From Negative to Positive: How to Fix Cash Flow Problems
Table of contents
- From Negative to Positive: How to Fix Cash Flow Problems
- Profits are a Rumor; Cash Flow is a Fact…
- My Business is Profitable, but Why am I always Short on Money?
- Fixing the Gap between Cash In versus Cash Out
- 1. Use 13-Week Cash Flow Forecasting
- 2. Negotiate Customer’s and Supplier’s Terms
- Vendor Discounts Improve Margins
- 3. Disciplined Accounting Practices
- 4. Analyze your Product, Customer, Vendor, and Inventory Mix
- 5. Communicating Cash Flow Priority
- 6. Attack Fixed Expenses (SG&A)
- What is Selling, General, and Administrative Expense or SG&A?
- Ready for the owner-employees of Bankers Factoring to improve your company’s cash flow through invoice factoring? Call 866-598-4295 or go to Bankers-Factoring-Application.
Profits are a Rumor; Cash Flow is a Fact…
My Business is Profitable, but Why am I always Short on Money?
Business owners are constantly trying to close sales and make revenue for their operations. And as entrepreneurs, we strive and desire “whale” deals or clients and colossal revenue gains. However, if you are successfully growing your B2B or B2G sales, a new problem arises: all your working capital is gone before those 30-, 60-, or 90-day invoices are paid. Thus, the pain of negative cash flow is real.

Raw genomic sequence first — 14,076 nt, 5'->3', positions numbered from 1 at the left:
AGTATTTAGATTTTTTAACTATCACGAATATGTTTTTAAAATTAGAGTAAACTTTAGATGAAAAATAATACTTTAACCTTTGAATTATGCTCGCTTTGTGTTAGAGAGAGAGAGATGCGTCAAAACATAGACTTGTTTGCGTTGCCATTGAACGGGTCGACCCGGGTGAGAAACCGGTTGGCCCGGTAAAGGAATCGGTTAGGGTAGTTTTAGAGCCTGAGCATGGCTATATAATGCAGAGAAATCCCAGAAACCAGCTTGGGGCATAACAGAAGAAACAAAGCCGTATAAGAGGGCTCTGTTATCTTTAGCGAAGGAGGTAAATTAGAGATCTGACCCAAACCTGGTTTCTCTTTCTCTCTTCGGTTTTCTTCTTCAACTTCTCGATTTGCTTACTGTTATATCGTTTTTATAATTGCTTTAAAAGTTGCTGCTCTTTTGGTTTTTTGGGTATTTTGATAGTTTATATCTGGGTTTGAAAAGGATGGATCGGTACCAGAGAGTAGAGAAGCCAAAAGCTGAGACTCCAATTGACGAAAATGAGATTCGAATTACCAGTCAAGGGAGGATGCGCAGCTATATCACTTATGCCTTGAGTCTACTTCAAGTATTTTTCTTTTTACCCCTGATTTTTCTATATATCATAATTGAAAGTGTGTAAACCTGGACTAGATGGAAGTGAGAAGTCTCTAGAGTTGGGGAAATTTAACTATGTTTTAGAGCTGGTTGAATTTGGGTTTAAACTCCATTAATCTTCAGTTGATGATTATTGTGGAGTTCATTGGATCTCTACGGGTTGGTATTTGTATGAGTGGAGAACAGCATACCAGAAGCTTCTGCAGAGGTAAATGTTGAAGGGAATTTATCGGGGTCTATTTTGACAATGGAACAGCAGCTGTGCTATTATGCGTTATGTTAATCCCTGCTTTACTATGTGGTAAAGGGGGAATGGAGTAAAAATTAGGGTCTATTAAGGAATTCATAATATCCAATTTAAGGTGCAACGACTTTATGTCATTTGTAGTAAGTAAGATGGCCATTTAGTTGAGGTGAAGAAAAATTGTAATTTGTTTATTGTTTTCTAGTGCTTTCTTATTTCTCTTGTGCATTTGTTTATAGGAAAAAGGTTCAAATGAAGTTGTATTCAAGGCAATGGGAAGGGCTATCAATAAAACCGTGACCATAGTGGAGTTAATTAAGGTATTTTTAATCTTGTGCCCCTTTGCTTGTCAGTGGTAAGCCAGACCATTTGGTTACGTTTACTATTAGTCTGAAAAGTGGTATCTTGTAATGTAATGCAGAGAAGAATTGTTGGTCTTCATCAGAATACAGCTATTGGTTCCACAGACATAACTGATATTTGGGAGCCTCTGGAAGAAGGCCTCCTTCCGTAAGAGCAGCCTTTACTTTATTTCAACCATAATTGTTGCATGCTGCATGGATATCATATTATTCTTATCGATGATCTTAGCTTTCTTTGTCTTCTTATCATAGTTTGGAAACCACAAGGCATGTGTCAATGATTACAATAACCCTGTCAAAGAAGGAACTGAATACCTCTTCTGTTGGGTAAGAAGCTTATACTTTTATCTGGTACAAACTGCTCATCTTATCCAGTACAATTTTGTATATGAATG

Managing your cash flow can seem horrid, as efforts are focused on speeding up A/R collections and slowing down your payables schedule. Moreover, the delicate touch comes with attacking costs, and managing employee, customer, and supplier relationships.
But depending on your accounting processes and business management, your business could be underperforming by not receiving prompt payments or paying your suppliers too early.
Fixing the Gap between Cash In versus Cash Out
The gap between cash out and cash in creates shortcomings in cash flow. If your company can negotiate terms, then you can improve the receivable or payment cycle time.
Hence, if you are serious about improving your cash flow and managing your financing solutions, Bankers Factoring provides invoice factoring and PO funding. For instance, quick fixes like charging credit cards with high-interest rates are a poor decision for business owners struggling to meet payroll. More importantly, if you do not have the cash to pay the credit card bill in 30 days, then how will you pay your own bills?
So Bankers Factoring suggests the following six tips for any business serious about improving its cash flow.
1. Use 13-Week Cash Flow Forecasting
Planning the revenue flows to costs and expenses into the future is critical to have an accurate projection of ending cash balances. However, over 50% of small businesses do not even have a precise measure of operating expenses each month.
If your company is not tracking and recording primary accounting data, then it will not be prepared for the costs of rapid growth. Not to mention, higher sales typically cause headcount to increase and large inventory requirements.
Thus, it is time to change if your company lacks cash management, causing cash flow constraints. As Richard Branson said, “Never take your eyes off the cash flow because it’s the lifeblood of business.”
Predicting the future financial position of a business assesses the company’s ability to cover bills, payroll, and obligations.
To ensure your working capital is sufficient for operations, a cash flow forecast consists of three parts:
- Beginning Cash Balance
- Cash Inflow
- Cash Outflows